Parents drowning in debt from sending their children to college
What parent doesn't want to be able to send their child to college? It used to be parents would scrimp and save to do so.
Instead parents are now drowning in debt to make it happen. A new study shows one in five households are deep in college debt.
Jean Andes and her husband Mark Hilliard had the best of intentions when it came to their kids' college.
"It's hard to save when you're paying the mortgage and your utilities," said Andes.
And when their daughter, Kayla, and son, Ian, went off to school, scholarships didn't cover it. So they took out loans-- lots of loans.
Two four-year degrees later, the couple is $120,000 dollars in debt.
“It cost us about as much to borrow to put our two children through college as it did to buy our house," said Hillard.
There's an increasing trend with people who are age 40-50 having the fastest growing amount of student loan debt outstanding," said Mark Kantrowitz of Finaid.com.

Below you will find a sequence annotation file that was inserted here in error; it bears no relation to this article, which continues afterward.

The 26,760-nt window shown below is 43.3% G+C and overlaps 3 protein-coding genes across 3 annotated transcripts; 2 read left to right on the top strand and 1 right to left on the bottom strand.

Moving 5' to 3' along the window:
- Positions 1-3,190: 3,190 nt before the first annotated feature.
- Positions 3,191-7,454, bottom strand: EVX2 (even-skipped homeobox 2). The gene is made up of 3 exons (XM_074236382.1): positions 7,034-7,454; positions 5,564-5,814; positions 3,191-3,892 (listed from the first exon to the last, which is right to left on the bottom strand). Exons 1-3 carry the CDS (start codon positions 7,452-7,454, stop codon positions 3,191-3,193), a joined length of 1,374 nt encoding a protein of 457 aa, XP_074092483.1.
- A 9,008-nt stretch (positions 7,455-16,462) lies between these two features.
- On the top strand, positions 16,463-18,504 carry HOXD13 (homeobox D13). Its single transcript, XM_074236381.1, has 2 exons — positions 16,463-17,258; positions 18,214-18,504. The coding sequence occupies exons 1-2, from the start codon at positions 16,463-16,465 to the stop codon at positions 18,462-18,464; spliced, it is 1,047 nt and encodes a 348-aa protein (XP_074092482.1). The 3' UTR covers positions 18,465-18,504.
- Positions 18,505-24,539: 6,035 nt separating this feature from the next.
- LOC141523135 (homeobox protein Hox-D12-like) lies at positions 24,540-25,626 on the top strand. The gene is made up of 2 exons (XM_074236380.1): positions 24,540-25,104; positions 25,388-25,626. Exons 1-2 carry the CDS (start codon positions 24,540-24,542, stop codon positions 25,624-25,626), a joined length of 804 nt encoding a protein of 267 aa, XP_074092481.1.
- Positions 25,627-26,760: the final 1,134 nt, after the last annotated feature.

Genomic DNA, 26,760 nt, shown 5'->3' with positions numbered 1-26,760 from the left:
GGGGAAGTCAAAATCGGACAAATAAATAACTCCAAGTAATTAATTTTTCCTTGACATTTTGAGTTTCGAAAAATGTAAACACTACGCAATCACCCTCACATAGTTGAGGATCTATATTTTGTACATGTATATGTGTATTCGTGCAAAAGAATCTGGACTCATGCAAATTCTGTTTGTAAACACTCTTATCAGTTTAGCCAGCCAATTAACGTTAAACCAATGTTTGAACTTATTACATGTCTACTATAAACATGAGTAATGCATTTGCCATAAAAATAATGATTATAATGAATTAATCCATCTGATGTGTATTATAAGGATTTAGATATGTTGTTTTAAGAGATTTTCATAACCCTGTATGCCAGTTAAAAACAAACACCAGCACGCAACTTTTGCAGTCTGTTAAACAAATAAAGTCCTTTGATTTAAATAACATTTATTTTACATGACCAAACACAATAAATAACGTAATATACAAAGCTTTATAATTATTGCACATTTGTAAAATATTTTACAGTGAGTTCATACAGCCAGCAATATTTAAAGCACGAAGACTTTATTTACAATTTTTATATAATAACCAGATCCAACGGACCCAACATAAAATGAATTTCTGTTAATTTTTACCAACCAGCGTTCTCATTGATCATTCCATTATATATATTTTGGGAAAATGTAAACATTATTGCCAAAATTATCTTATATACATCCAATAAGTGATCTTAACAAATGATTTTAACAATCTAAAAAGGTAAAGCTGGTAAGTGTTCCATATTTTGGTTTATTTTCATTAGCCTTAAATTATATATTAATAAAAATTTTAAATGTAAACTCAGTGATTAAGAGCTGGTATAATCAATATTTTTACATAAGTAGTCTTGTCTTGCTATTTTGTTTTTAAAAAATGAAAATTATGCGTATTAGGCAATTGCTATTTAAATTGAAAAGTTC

And it's not from their own undergraduate degrees.
"Parentplus loans, from their graduate education and from cosigning on private student loans," said Kantrowitz.
Parentplus loans are a relatively new kind of loan from the federal government.
Rates are capped at 7.9% and the interest is often tax deductible. But even so, the average debt is $34,000.
“It's the only form of federal education loans that doesn't have an annual or aggregate loan limit," said Kantrowitz.
A critical point when combined with the climbing cost of college.
"Before the credit crisis about half of all student loans required cosigners. In the aftermath of the credit crisis and today more than 90% of new private student loans require cosigners," said Kantrowitz
That’s exactly Andes and Hillard did for their children and even though they have no regrets about co-signing, they admit this debt is making a dent in their lifestyle and affecting their retirement plans.
"Now that the kids are gone we could do more traveling if we didn't have the student loans to pay," said Hillard.
Kantrowitz makes a point of telling parents and students to only borrow what they really need and not up to the loan limit. Kantrowitz also said you should never co-sign or take out a loan that will take more than than 10 years to pay off.
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